I'm looking at a wheelset which comes with either a Shimano or XDR driver body option. So I assume that has to be compatible with the cassette, but does the cassette also have to be compatible with the derailleur?

Also are disk brake disks interoperable, or do I have to be careful about compatibility there?

  • Just FYI, my comments on your wheel swapping plans were not about strict compatibility issues but about the fact that the cogs and discs of two different wheels are unlikely to be in exactly the same spot. Which will potentially require brake and derailleur adjustment every time you swap wheels. Hence the recommendation to stay with the same parts for a second wheelset. Jul 10 at 19:27
  • By the same parts: do you mean the same brake disk and cassette, or the same wheels as well?
    – sak
    Jul 12 at 15:27

2 Answers 2


XDR means SRAM’s XD driver for road cassettes. Their 12s AXS groups use a slightly larger roller diameter than Shimano and Campagnolo, and chains, the derailleur’s jockey wheels, and chainrings will be built for those rollers. Thus, if you use an AXS cassette, the whole drivetrain should be compatible with those chainrings. It is likely that Shimano and Campagnolo 12s groups would be able to operate with the other brand’s chain and cassette. I am not sure this has been confirmed, but it’s well known that this is true for 11s.

The disc rotors can be interchanged between brands.

  • Shimano 12-speed are apparently not compatible/optimal with non Shimano cassettes bikerumor.com/… But it's per se not a problem, the chain can easily be swapped when changing the wheel (and it will apply the rule 3 chains/1 cassette)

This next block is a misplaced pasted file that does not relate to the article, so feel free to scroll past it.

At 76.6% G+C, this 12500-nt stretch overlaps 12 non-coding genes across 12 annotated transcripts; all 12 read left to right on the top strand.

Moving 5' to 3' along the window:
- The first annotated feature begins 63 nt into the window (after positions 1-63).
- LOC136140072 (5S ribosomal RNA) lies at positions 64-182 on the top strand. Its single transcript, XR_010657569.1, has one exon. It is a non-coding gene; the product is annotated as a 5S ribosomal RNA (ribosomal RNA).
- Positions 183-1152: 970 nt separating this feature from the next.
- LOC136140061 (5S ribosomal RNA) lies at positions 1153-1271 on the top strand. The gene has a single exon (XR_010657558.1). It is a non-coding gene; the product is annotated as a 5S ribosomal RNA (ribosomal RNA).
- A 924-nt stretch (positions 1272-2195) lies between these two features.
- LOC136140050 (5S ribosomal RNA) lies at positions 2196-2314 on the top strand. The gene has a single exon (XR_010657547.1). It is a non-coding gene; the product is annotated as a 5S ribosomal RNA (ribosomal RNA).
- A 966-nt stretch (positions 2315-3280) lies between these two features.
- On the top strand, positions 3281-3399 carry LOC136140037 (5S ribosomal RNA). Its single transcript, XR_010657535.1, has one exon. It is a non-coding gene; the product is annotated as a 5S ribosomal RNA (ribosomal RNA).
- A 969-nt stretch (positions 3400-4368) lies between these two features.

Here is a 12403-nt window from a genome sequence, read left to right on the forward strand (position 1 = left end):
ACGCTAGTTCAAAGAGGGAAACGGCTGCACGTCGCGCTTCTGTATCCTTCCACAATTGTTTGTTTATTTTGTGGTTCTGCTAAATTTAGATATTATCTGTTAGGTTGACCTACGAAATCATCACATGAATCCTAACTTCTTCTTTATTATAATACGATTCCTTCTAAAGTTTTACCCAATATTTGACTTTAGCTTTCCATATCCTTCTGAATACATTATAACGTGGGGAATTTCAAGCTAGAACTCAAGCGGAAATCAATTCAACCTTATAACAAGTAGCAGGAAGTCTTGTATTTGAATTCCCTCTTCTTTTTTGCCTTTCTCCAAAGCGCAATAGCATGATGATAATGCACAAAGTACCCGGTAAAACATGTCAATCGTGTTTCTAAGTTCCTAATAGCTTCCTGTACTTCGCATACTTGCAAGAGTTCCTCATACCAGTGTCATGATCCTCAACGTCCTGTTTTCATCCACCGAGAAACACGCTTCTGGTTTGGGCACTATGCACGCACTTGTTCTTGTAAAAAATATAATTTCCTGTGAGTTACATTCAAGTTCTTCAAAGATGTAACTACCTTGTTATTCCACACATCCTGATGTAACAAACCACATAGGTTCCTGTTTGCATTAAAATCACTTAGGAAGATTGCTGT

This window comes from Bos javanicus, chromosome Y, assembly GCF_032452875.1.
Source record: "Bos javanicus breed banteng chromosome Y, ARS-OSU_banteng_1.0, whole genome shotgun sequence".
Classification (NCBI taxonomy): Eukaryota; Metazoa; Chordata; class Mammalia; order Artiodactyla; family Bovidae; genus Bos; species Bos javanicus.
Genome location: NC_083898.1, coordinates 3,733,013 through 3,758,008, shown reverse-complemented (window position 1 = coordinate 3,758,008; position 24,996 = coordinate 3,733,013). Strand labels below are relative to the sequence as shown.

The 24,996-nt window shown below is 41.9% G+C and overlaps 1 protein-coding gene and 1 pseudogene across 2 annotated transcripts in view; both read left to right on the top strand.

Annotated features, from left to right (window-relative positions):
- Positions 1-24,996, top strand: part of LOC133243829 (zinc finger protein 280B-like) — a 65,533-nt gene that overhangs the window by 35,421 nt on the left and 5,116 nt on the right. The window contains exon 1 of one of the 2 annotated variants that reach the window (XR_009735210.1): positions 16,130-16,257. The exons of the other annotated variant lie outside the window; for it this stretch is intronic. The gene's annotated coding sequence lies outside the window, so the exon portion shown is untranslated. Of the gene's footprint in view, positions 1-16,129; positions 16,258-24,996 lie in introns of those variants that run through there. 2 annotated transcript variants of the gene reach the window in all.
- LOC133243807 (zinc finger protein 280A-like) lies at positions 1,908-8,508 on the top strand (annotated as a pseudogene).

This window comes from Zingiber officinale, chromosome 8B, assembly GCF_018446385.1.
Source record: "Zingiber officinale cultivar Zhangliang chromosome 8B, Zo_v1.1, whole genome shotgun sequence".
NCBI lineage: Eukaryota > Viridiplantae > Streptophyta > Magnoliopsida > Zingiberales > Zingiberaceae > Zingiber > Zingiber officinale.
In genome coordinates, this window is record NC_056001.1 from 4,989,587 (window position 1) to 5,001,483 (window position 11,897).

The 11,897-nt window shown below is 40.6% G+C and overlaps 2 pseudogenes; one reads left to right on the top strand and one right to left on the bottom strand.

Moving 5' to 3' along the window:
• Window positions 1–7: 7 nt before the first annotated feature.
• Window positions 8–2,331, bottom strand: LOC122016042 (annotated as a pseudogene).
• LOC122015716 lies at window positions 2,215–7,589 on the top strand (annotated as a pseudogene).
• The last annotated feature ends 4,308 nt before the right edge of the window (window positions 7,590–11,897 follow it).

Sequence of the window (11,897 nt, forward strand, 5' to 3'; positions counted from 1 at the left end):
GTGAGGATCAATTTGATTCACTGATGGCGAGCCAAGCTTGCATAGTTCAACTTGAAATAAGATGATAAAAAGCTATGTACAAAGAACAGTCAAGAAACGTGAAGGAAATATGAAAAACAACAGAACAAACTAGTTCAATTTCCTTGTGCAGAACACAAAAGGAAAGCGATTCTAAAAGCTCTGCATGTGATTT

– Renaud
    Jul 10 at 19:09

This question is very broad because we don't know anything about the bike or how to interpret "does the cassette also have to be compatible with the derailleur?"

Yes, in a basic sense, not all rear derailleurs work with all cassettes. They can be the wrong actuation ratio for the cassette spacing and shifter, they can have the wrong large cog clearances (max tooth), etc. There have been a lot of derailleurs made in the history of bikes and we have no idea what you're working with. Where the question gets murky is that there are a number of things that are incompatible on paper, including some things that might apply to running an XDR cassette on a drivetrain not explicitly meant for it. So the real answer is yes the parts have to be physically compatible of course, but on-paper compatibility is unimportant in some cases.

The rotor mount choice doesn't stop you from using whatever brakes, but in some cases it does limit you in terms of availability and options.

For most people, most of the time, if this is a road wheelset where the choice is between Shimano as in Shimano Hyperglide and XDR, you get HG unless you're specifically running a drivetrain that uses an XDR cassette, i.e. any of the SRAM road drivetrains where the small cog is a 10t.

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